The Islamic State is promoting a forthcoming sequel to its most infamous movie that threatened America at the beginning of the caliphate, with the new trailer showing fire raining down on several U.S. cities before America is engulfed in a fireball.
ISIS’ official al-Hayat Media Foundation didn’t give a release date for “Flames of War II: Until the Final Hour,” but distributed the trailer extensively across many open media platforms including YouTube and Google Drive.
The teaser begins with a rapid-fire montage of fiery battle scenes that appear to be from Iraq or Syria.
The focus then shifts to the United States, with columns of fire raining down on Los Angeles, Florida, New York, Texas and Nevada, labeled on a U.S. map.
ISIS appeared to be referring to the San Bernardino Christmas party attack in 2015, the 2015 attempted attack at a “Draw Muhammad” event in Garland, Texas, the 2016 Orlando nightclub attack, this Halloween’s Manhattan bike path attack, and the Las Vegas mass shooting at the beginning of October. The terror group continues to claim gunman Stephen Paddock as their own Abu Abdul Bar al-Amriki, yet have not released evidence to back up the claim; authorities have maintained they have discovered no terrorist links as a motive remains elusive.
The video then switches to grainy security camera footage of a 2011 attack on the Minsk Metro, which was erroneously circulated after the 2016 Brussels attack as film from that subway bombing.
A local Fox affiliate clip from the Las Vegas attack is then briefly shown before the U.S. map explodes in a ball of flames.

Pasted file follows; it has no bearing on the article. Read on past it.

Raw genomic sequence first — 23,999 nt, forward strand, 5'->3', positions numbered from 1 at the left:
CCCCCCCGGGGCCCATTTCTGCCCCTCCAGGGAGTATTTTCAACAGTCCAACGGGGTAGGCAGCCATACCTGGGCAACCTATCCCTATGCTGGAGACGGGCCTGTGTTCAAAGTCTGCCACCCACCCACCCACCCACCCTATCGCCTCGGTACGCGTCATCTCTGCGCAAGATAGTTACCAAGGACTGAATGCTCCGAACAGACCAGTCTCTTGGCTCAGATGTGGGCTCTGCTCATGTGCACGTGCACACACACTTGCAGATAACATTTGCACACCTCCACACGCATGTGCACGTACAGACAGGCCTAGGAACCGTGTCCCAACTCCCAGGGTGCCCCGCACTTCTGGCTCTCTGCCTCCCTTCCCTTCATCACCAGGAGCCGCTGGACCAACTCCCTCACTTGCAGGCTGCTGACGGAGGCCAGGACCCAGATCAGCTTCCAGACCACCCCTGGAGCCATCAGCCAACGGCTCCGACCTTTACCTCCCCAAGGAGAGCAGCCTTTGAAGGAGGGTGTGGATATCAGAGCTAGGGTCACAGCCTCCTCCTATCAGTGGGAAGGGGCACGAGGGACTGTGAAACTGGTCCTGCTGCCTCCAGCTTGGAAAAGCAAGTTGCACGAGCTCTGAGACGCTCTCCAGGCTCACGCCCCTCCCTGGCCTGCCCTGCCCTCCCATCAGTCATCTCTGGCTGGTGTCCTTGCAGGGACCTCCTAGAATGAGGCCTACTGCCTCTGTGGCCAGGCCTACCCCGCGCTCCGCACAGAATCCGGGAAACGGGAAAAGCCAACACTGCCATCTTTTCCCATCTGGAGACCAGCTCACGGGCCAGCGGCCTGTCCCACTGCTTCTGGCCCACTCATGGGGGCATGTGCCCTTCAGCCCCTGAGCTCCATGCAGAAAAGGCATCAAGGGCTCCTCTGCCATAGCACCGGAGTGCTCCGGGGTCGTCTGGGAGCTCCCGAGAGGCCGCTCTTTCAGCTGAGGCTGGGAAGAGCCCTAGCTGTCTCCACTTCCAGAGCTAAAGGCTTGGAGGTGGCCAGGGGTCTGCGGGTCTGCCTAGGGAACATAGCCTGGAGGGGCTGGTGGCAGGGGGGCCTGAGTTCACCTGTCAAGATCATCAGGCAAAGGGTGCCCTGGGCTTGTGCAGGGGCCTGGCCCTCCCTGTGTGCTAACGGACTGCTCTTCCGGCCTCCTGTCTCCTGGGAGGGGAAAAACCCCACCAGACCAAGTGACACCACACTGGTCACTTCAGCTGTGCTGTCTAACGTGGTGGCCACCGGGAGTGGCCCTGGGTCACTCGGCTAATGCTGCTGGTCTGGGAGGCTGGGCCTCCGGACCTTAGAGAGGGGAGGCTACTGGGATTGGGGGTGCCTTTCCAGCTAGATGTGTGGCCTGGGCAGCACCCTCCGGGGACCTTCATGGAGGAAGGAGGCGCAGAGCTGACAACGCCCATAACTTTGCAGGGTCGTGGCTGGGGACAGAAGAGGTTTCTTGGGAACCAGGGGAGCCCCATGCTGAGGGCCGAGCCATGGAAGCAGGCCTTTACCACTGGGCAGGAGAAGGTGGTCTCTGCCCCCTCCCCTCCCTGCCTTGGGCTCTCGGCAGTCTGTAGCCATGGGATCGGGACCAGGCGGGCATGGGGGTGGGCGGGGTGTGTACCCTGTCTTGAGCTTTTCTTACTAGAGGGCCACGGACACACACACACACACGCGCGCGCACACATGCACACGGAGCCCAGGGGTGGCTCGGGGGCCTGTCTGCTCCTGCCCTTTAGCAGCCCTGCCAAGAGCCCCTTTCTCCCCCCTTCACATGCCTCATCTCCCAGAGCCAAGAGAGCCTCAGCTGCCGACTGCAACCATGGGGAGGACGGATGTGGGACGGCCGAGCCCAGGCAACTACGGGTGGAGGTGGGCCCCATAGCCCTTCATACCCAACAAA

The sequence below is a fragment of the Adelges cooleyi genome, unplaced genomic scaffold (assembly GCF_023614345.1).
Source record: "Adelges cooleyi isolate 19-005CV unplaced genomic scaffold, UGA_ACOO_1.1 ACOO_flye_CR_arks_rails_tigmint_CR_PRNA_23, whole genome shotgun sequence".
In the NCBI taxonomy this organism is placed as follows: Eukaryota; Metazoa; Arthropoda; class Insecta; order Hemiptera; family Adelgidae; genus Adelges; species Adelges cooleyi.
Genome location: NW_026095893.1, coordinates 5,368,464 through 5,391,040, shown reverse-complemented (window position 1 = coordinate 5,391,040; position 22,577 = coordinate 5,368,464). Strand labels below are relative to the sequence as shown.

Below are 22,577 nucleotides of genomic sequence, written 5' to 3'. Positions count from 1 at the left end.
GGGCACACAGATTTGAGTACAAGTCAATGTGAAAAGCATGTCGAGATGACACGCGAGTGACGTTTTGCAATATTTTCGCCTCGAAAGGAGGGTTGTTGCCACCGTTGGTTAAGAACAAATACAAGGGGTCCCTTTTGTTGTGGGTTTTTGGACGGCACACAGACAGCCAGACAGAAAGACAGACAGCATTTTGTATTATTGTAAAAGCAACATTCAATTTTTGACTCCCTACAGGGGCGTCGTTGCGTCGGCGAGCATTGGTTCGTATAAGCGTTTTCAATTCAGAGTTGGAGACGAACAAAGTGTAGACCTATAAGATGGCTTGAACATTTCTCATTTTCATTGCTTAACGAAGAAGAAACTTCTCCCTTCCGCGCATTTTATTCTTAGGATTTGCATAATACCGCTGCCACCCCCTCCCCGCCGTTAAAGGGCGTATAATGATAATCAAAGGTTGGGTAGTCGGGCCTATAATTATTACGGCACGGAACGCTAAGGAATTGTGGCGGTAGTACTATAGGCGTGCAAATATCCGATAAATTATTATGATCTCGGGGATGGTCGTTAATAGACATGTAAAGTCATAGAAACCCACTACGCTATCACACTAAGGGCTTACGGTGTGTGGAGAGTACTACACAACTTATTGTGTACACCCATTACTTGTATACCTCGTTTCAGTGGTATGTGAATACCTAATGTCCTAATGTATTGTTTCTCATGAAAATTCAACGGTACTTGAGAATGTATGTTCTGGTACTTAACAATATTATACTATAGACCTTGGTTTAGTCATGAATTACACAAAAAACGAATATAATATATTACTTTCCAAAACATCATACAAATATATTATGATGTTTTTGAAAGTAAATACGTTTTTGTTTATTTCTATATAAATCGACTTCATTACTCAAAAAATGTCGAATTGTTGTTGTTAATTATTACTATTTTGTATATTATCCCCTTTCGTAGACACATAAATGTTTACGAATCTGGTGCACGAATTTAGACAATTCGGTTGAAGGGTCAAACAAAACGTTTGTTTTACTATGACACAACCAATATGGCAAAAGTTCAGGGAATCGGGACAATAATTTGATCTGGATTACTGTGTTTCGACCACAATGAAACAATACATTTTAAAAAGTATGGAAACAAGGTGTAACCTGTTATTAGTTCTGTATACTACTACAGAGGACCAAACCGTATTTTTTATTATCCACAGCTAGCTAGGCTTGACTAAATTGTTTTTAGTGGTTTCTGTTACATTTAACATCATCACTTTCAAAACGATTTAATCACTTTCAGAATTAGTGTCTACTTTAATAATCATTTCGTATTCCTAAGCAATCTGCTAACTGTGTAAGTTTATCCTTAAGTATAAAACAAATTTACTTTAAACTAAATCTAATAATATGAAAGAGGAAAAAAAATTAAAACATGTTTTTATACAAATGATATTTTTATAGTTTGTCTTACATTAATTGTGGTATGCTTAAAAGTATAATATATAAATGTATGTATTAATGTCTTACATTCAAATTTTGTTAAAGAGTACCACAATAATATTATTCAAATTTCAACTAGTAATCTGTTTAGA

The September 2014 ISIS movie “Flames of War,” which was nearly an hour long, concluded with a mass execution: alleged soldiers of the Syrian regime forced to dig their own graves before being killed on camera.
A masked man with a North American accent spoke perfect English, yet also seamlessly transitioned to standard Arabic. At the end, he warned, “The fighting has just begun.”
A month after the video’s release, the FBI issued a bulletin seeking information from the public about the man’s identity. An FBI spokesman noted at the time “that people outside the FBI who have watched the video have observed that he possibly sounds Canadian.”
ISIS has frequently referenced the movie title, including while vowing in the June issue of their English-language Rumiyah magazine (which hasn’t published a new issue since September) that the Manchester concert attack was a teaser of what’s to come as Islamic State territory falls in Iraq and Syria and the terror group continues to “shift its focus towards carrying out attacks on Crusader soil.”
“What many of these analysts failed to admit, however, is that losing territory was nothing new for the Islamic State. The loss of most of its territory in the wake of the Sahwah initiative in Iraq did not lead to its defeat,” stated an article. “Rather, it only led to the Islamic State regrouping, redoubling its efforts, rekindling the flames of war, recapturing every inch of territory it had lost, and expanding into Sham, Sinai, Khurasan, and multiple other regions around the world, regions where no one would have expected that the mujahidin would take control and establish the rule of Allah.”